While the market initially underestimated the risk of Brexit, it now appears to be overreacting to the event -- particularly when it comes to the shares of these top banks.
Bank of America investors shouldn't panic, but this number may be unsettling.
With a smaller investment bank and much to gain from lower mortgage rates, Wells Fargo could end up benefiting from Brexit in the long term.
Citigroup is getting hit much harder than Bank of America and JPMorgan. That doesn't make sense when you dig into the numbers.
The nation's biggest bank by assets topped a recent customer satisfaction survey.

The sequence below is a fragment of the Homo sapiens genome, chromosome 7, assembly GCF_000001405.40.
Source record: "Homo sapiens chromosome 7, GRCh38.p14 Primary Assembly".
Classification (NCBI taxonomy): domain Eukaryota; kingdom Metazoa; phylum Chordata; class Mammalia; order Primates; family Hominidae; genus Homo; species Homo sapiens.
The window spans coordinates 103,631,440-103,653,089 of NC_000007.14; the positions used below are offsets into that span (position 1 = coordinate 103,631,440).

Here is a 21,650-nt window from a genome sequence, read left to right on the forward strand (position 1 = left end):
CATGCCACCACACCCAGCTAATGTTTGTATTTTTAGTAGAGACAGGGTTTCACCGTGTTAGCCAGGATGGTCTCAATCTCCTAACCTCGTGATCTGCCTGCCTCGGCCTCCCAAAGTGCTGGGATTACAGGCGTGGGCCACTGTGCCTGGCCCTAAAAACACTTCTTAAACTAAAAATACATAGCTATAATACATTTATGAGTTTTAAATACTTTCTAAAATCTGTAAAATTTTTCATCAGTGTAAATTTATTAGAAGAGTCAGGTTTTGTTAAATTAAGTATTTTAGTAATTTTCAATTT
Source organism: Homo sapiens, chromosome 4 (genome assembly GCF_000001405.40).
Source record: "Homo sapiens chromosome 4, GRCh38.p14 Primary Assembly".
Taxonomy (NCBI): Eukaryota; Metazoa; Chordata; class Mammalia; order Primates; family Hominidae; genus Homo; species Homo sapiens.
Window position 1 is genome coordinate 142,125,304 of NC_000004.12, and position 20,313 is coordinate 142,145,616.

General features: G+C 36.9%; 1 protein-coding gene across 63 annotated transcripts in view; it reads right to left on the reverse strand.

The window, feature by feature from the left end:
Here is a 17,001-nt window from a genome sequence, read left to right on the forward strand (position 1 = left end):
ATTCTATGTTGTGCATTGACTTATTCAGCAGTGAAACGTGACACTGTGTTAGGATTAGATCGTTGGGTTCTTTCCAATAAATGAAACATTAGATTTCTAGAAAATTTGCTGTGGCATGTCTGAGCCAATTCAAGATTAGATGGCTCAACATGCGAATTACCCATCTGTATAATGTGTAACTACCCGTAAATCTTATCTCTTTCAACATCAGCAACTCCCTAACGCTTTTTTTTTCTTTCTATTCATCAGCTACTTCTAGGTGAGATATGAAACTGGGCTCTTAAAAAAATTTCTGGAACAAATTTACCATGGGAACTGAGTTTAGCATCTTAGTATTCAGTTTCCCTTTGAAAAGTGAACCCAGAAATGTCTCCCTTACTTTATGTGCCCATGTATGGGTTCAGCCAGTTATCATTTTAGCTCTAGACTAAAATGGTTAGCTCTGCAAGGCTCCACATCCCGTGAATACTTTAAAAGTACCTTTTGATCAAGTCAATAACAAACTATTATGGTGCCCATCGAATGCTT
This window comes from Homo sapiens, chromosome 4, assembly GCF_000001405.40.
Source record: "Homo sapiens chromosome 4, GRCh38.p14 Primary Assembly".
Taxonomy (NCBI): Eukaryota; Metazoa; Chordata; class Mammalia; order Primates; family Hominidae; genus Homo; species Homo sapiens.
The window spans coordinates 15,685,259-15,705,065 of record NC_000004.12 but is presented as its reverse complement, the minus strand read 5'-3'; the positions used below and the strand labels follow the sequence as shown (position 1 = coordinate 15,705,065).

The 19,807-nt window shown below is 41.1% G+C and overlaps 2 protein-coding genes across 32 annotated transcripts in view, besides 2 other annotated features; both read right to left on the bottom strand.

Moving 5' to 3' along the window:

Lower interest rates mean stagnant profits for banks like JPMorgan Chase, Bank of America, and Wells Fargo.
Between the upcoming stress tests and the Brexit vote in the United Kingdom, bank investors should assume the worst, and hope for the best.
Here’s one reason to think that Bank of America’s second-quarter earnings will be better than the first quarter.
Could this be the day that finally sends these stocks soaring?
Wells Fargo’s minimal foreign exposure and trading operations mean that it’s much safer than its peers atop the U.S. bank industry.